Monday, August 4, 2014

It's the Little Things

Not being able to get my left hand wet has made my life very interesting over the last few days. For just a moment, think about how you DON'T think when you do these things:

1. Wash your hands. (Ever try washing one hand one-handed?)

2. Wash your hair. (Easy-peasy in the shower. Tricker bending over a sink. Now try it one-handed. Now try it without getting your other hand wet.)

3. Cook dinner.  (Sure, this is easy, right? Now try it without getting one hand wet. I about freaked out yesterday when I was peeling a hard boiled egg. You crackle the shell and then run it under cold water, right? And hold it in one hand to the other while you actually peel the shell away with the other. My injured hand was holding the egg under running water...)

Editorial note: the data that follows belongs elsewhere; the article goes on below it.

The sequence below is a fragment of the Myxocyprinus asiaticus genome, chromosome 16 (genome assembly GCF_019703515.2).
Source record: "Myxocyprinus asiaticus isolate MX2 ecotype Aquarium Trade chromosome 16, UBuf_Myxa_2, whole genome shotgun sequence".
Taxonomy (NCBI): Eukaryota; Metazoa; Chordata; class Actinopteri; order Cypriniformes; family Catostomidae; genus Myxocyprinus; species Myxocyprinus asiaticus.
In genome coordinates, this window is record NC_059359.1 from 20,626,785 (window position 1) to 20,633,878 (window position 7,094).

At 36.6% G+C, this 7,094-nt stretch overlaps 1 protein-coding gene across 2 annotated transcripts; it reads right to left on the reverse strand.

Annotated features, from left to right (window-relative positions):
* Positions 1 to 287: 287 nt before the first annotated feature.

4. Type. Anybody who read last Wednesday's post knows how a bandage on one of your fingers can adversely affect your ability to type. It's very frustrating. Fortunately my day job does not depend on my ability to type.

5. Flex and wiggle your fingers. For the two days my finger was wrapped in a bandage large enough  to be seen a hundred feet away, I couldn't bend that finger. It was really irritating and uncomfortable.

So how did I cope?

1. I went to one of the big box hardware stores and bought an extra large pair of heavy duty neoprene rubber gloves with extra long cuffs. These gloves fit over the large bandage on my finger and allowed me to get the dishes done so my house wouldn't look like a slob lived there. I also used the large glove over a smaller one that I fastened around my wrist with a rubber band. That allowed me to bathe myself, and use my injured hand to properly wash the other one.